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That Russians were behind the attacks has always been a forgone conclusion to many experts but this is the first time that the U.S. has formally made the accusation.
In 2017 the NotPetya malware brought many parts of the world to a standstill. In many ways it was the worst cyberattack in history - knocking hundreds of companies offline, permanently wiping data, and costing billions in the process.
Now, three years later, the U.S. government is finally pointing fingers. The Department of Justice charged six Russian nationals in connection to the attack, a subsequent 2018 attack on the Winter Olympic Games, the 2015 and 2016 blackouts in Ukraine, targeting the 2017 French election and a slew of other attacks on Monday.
In an indictment, returned by a federal grand jury in Pittsburgh, six hackers, all connected to Unit 74455, also known as Sandworm, of Russian's Main Intelligence Directorate, the GRU, were charged. In some security circles, the group is also referred to as Telebots, Voodoo Bear, Iron Viking, and Hades.
In addition to NotPetya, the men were behind destructive malware including BlackEnergy, Industroyer, KillDisk, and Olympic Destroyer, the DOJ said Monday.
The indictment is yet another public denouncement of Russia's hacking power.
“No country has weaponized its cyber capabilities as maliciously or irresponsibly as Russia, wantonly causing unprecedented damage to pursue small tactical advantages and to satisfy fits of spite,” Assistant Attorney General for National Security John C. Demers said during a press conference, “Today the department has charged these Russian officers with conducting the most disruptive and destructive series of computer attacks ever attributed to a single group, including by unleashing the NotPetya malware.”
That Russians were behind the hacks has been a forgone conclusion to many experts but this is the first time that a major law enforcement unit made the accusation. The CIA attributed the attack to Russia "with high confidence" in classified reports in November 2017 but that's largely where it stopped as far as the U.S. government is concerned.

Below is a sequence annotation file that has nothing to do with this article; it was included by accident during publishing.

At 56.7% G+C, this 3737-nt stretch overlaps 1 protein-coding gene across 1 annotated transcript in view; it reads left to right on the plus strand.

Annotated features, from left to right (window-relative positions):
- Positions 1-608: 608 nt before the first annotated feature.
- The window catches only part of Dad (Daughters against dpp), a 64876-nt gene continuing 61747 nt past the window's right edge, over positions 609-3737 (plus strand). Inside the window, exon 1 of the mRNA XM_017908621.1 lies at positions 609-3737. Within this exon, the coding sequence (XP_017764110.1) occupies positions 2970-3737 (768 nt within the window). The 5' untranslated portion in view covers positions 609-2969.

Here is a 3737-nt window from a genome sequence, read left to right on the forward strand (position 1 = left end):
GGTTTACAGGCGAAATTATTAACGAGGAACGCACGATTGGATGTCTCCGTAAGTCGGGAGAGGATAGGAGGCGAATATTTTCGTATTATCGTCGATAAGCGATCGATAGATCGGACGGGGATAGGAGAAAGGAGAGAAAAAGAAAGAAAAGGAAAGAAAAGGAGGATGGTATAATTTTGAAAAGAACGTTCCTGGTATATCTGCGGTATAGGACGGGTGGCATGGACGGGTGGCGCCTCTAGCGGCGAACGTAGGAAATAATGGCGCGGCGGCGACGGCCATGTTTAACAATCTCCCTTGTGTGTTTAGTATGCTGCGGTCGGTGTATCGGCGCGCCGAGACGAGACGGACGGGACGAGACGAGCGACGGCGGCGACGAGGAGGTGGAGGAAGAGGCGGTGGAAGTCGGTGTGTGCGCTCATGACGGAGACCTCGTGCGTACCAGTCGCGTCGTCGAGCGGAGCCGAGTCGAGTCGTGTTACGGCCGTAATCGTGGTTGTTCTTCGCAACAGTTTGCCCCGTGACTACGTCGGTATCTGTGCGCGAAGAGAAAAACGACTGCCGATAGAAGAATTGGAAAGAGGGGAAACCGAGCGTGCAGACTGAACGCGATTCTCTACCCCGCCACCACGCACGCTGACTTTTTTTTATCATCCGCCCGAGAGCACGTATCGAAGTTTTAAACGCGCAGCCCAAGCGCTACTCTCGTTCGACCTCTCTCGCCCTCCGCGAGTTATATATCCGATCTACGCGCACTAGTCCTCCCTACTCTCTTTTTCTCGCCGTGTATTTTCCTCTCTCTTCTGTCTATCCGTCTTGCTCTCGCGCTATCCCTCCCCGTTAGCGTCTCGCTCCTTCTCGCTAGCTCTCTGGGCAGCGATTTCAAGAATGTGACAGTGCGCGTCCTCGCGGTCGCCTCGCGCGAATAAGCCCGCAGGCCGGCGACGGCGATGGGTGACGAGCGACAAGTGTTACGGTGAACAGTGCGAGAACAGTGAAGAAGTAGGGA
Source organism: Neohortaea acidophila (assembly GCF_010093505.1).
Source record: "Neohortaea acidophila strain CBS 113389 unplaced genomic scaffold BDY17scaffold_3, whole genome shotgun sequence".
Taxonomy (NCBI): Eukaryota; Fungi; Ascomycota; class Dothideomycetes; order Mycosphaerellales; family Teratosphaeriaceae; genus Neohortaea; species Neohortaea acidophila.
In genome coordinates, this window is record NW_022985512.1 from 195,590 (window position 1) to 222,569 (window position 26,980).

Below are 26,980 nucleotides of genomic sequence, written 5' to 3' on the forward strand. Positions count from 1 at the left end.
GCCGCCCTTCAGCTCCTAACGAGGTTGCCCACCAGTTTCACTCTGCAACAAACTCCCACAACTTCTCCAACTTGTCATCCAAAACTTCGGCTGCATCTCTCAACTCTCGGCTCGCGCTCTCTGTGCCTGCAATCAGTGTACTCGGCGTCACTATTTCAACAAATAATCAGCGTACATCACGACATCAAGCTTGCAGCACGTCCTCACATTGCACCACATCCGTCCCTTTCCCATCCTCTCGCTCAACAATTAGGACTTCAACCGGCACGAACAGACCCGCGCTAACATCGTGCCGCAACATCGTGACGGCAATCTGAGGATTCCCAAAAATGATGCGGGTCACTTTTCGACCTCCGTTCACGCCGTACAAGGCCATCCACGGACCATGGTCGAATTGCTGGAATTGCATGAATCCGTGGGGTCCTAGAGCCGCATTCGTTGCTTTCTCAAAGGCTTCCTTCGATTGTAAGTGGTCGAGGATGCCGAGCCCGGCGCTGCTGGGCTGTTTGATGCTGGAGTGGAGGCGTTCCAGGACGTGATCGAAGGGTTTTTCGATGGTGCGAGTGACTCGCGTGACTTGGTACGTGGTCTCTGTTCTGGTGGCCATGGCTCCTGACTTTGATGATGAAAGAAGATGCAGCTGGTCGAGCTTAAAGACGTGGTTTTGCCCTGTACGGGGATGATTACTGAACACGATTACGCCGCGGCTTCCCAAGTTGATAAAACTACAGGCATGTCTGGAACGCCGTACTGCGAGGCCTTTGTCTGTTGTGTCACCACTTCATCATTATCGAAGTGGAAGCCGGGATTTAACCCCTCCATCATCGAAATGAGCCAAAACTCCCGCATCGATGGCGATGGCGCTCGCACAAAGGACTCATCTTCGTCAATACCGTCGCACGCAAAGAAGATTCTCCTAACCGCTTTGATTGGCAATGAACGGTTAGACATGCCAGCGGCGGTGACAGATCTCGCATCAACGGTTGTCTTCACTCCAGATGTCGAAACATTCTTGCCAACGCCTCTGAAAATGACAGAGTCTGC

As WIRED’s Andy Greenberg, who penned a book on the Sandworm group last year, noted on Twitter, this kind of accountability - publicly naming the men, even though it's highly unlikely they'll ever seen the inside of a court room - has long been lacking from the U.S., at least when it comes to Russia. The U.S. government has gone on record blaming hackers from China for targeting U.S. firms involved in coronavirus research, for hacking Equifax and Marriott Startwood hotels.
In total, the prosecutors pinned seven incidents on Sandworm:
- Attacks against Ukraine's electric power grid (BlackEnergy, Industroyer, and KillDisk)
- Spearphishing campaigns targeting French President Macron’s “La République En Marche!” (En Marche!) political party
- The NotPetya attacks
- Attacks implicating the PyeongChang Winter Olympics, including attacks against South Korean citizens and officials, Olympic athletes, partners, and visitors, and International Olympic Committee (IOC) officials
- Attacks against the systems and infrastructure that supported the games (Olympic Destroyer)
- Spearphishing campaigns targeting investigations around the nerve agent poisoning of Sergei Skripal, a former Russian military officer, his daughter, and several U.K. citizens
- Spearphishing campaign targeting companies and government entities in Georgia.
NotPetya, for the uninitiated, knocked hundreds of mission-critical computer systems, like those belonging to Heritage Valley Health Systems – a Pennsylvania healthcare system, offline for a week, leaving patient lists, histories, physical examination files, and lab records unavailable.
It also affected the law firm DLA Piper, construction company Saint-Gobain, Russian oil company Rosneft, pharmaceutical company Merck & Co, the shipping company Maersk, and the food company Mondelez.
The DOJ broke down in detail what each Russian military intelligence officer did; one, Pavel Valeryevich Frolov for example, only developed NotPetya and KillDisk, another Sergey Vladimirovich Detistov developed NotPetya but also prepated spearphishing campaigns around the Winter Olympic Games.
The news came the same day the Guardian reported, citing intelligence from UK's National Cyber Security Centre, that Russian military intelligence services were planning a cyberattack against the Olympics in Tokyo this past summer too, indicating the country still sought to disrupt the Olympics after it was banned several years ago.